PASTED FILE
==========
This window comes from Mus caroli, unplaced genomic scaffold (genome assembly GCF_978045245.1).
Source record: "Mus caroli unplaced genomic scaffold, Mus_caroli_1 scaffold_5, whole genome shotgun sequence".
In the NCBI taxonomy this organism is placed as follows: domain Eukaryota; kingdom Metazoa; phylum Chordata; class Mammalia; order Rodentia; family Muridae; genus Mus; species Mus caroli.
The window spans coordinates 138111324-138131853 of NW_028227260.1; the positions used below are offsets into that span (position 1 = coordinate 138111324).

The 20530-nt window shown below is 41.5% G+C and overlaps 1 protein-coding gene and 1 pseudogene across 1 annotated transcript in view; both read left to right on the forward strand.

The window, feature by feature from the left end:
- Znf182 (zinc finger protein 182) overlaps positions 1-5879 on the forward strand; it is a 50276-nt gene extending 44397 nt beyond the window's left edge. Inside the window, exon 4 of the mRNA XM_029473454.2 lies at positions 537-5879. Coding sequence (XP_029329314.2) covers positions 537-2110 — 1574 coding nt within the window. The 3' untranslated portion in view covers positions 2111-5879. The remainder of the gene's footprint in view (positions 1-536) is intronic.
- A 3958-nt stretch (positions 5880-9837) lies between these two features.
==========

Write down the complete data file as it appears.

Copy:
This window comes from Mus caroli, unplaced genomic scaffold (genome assembly GCF_978045245.1).
Source record: "Mus caroli unplaced genomic scaffold, Mus_caroli_1 scaffold_5, whole genome shotgun sequence".
In the NCBI taxonomy this organism is placed as follows: domain Eukaryota; kingdom Metazoa; phylum Chordata; class Mammalia; order Rodentia; family Muridae; genus Mus; species Mus caroli.
The window spans coordinates 138111324-138131853 of NW_028227260.1; the positions used below are offsets into that span (position 1 = coordinate 138111324).

The 20530-nt window shown below is 41.5% G+C and overlaps 1 protein-coding gene and 1 pseudogene across 1 annotated transcript in view; both read left to right on the forward strand.

The window, feature by feature from the left end:
- Znf182 (zinc finger protein 182) overlaps positions 1-5879 on the forward strand; it is a 50276-nt gene extending 44397 nt beyond the window's left edge. Inside the window, exon 4 of the mRNA XM_029473454.2 lies at positions 537-5879. Coding sequence (XP_029329314.2) covers positions 537-2110 — 1574 coding nt within the window. The 3' untranslated portion in view covers positions 2111-5879. The remainder of the gene's footprint in view (positions 1-536) is intronic.
- A 3958-nt stretch (positions 5880-9837) lies between these two features.